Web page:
On this crisp, clear, sunny morning looking out at a perfectly flat Pacific Ocean with the television on in the background blaring out the pre-game prattle it seems like a perfect setting to contemplate those things for which I am thankful on this Thanksgiving Day 2010.
THE TOP OF MY LIST
Of course, I'm thankful for my lovely and patient wife of 43 years (and counting) who constantly amazes me with her capacity for love and understanding.
FAMILY AND FRIENDS, TOO
I'm thankful for my friends and family who support me in all segments of my life - including this meager effort to inform and entertain you all.
AND FOR YOU, TOO
I'm thankful for all of you who visit this site from time to time, and for those of you who participate in the discussion of important issues here. I frequently don't agree with you, but will let most of you use this forum to express your views.
ROEDER HAS SPECIAL PLACE...
This year I'm especially thankful for City Manager Allan Roeder and his staff for the excellent job they do. The past couple years have tested every one of them and they've all stepped up and continued to demonstrate excellence in the face of tremendous adversity. While dealing with the catastrophic budget problems and the turmoil that swirled around the sale of the Orange County Fair and Event Center simultaneously, Roeder, in particular, demonstrated every day why he has been arguably the best City Manager in our region for years. He will retire in March after 36 years with The City - 25 as City Manager - and will leave behind HUGE shoes to fill. As was stated in Jim deBoom's Daily Pilot column yesterday, Roeder is an Eagle - he soars above us all.
...AS DOES HIS TEAM
I'm thankful to the team Roeder has created and molded over the years - those men and women who just keep on doing their jobs and help make our city such a wonderful place in which to live, work, raise families and play. I'm especially thankful for the men and women of the public safety organizations, who saw their honor and dedication to this city questioned during the most contentious local campaign in my memory and continued to do their job - to protect and serve us.
NEW FRIENDS WITH A COMMON GOAL
I'm thankful for the new friends I've made during the Fairgrounds debacle. That issue brought together some very interesting diverse interests, some of whom will continue to be engaged in broader city issues and use their prodigious organizational and communication skills to help provide perspective to a new City Council that, depending on who replaces Katrina Foley, may end up being the most conservative group ever to occupy the dais in our city's history.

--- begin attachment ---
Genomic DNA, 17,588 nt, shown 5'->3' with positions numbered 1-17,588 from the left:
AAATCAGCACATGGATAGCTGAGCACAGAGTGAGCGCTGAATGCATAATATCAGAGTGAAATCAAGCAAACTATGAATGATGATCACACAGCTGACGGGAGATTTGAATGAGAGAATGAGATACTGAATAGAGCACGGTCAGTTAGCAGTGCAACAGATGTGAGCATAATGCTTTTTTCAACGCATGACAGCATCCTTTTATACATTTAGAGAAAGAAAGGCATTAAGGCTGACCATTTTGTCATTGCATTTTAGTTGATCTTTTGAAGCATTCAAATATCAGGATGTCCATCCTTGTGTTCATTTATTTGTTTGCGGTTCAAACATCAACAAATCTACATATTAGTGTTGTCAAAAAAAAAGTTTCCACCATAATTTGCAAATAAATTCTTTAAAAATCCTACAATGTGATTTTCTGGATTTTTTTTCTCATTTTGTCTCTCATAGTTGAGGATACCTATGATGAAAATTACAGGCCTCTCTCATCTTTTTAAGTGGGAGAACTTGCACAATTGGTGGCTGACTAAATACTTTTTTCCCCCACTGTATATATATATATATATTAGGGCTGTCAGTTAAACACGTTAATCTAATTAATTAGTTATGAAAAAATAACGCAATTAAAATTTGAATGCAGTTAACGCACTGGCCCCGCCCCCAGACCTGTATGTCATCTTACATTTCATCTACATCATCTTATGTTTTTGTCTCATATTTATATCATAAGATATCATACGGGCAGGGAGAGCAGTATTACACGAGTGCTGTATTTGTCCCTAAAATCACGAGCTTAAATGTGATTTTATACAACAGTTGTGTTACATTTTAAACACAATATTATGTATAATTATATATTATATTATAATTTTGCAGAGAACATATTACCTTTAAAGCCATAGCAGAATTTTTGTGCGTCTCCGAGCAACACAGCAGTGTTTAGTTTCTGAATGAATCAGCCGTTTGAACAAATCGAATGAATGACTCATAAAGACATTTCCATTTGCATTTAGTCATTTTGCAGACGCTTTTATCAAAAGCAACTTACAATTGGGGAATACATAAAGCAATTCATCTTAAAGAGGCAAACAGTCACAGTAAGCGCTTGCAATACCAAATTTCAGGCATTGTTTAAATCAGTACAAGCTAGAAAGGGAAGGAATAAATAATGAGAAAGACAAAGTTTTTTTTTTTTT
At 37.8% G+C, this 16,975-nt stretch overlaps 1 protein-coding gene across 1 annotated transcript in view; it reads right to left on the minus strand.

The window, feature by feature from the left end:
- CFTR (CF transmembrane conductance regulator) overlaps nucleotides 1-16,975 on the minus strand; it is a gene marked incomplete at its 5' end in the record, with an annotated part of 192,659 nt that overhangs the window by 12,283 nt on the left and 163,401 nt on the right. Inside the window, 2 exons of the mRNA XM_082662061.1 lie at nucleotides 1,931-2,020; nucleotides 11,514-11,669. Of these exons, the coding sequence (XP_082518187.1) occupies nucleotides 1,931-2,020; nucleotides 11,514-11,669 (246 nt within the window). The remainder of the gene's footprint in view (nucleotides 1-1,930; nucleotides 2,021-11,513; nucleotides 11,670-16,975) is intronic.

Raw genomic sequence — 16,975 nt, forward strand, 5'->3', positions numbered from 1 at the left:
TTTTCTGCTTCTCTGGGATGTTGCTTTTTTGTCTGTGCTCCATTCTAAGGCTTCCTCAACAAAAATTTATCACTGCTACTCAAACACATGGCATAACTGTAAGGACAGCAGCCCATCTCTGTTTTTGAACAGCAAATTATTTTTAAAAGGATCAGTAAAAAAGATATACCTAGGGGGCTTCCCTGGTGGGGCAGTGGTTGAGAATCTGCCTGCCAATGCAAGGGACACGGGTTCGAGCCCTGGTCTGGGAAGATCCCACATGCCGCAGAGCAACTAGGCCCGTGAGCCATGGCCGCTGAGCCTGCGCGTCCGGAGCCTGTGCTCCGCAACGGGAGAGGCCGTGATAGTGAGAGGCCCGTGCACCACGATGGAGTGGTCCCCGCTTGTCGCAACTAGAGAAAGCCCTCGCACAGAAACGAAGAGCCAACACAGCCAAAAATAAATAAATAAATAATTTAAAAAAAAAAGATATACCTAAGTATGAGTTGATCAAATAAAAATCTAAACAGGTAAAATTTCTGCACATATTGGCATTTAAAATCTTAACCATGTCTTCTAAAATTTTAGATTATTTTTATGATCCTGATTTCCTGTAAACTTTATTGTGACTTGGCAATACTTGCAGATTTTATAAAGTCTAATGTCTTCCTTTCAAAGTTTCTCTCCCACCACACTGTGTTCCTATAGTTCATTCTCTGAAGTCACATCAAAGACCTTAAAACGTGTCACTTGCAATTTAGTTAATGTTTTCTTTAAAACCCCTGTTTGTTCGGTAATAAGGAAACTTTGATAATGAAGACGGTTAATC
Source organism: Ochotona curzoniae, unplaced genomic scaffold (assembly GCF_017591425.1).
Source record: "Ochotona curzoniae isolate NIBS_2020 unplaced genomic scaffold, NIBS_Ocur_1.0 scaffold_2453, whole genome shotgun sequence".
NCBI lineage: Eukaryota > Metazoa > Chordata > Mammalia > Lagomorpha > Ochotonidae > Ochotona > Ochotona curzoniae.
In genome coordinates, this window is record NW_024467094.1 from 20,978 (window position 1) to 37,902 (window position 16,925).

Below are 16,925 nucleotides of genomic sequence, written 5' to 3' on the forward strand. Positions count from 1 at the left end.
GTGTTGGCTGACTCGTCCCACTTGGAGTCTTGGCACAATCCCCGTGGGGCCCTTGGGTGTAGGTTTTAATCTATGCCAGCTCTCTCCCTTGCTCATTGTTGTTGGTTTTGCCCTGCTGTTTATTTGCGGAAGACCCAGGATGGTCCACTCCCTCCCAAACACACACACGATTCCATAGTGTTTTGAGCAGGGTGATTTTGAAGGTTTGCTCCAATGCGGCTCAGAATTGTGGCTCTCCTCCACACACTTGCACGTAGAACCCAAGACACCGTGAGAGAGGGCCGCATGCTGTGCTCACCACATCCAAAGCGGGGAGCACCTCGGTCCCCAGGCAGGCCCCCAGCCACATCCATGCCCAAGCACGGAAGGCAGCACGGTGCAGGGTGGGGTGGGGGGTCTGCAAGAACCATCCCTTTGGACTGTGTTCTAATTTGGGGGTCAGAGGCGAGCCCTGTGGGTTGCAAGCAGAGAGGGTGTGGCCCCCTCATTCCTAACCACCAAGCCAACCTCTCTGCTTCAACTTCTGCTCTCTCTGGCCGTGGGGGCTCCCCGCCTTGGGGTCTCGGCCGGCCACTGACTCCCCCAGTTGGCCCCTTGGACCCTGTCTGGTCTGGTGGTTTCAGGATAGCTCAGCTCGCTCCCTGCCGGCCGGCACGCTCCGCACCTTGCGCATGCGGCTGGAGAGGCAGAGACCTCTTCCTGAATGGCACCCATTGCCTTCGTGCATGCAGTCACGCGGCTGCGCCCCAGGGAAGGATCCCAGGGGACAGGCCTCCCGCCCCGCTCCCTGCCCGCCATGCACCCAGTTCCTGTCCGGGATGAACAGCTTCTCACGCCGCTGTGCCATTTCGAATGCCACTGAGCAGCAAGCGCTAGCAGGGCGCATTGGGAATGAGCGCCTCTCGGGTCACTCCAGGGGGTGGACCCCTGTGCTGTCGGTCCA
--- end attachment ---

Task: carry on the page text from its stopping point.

I'm thankful for young Chris McEvoy, who chose to run for a City Council for the second time this year and, for his trouble, saw his name smeared and his reputation sullied by partisan political hacks. Despite the vilification and lies Chris finished a strong third in the race while conducting a bare bones, honorable campaign.
I'm also thankful for the courage displayed by Wendy Leece late in the campaign, who voted her conscience instead of being bullied into following the party line. It placed her friendship with County Supervisor John Moorlach in jeopardy and probably cost her any future support from the Orange County Republican Party. I disagree with Wendy on issues but never doubt her motives - she wants the best for the people of Costa Mesa.
I'm thankful for the tenacity and intelligence Katrina Foley has brought to the City Council the past six years. She'll move on to the Newport-Mesa Unified School District Board in a few days and will leave a hole on the City Council dais that will almost certainly be filled by another lock-step lemming from the OC GOP. Her willingness to be the lone voice of dissent on important issues and the energy she displayed while serving the people of Costa Mesa has been admirable. She's a very special person.
Finally, I'm thankful for those brave men and women of our all-volunteer military who have chosen to serve their country in dangerous places around the world. We live in strange times, where we're engaged in a war with an enemy who fights for no flag, but for terrorism. Our soldiers have no nation to conquer, no "Mt. Suribachi" on which to plant our flag. Instead, they defend our interests from fanatics in the bleakest of venues, where battles are fought in caves and on the streets of third world cities where the enemy uses IEDs. I'm thankful for our brave men and women who place their lives in harm's way every day.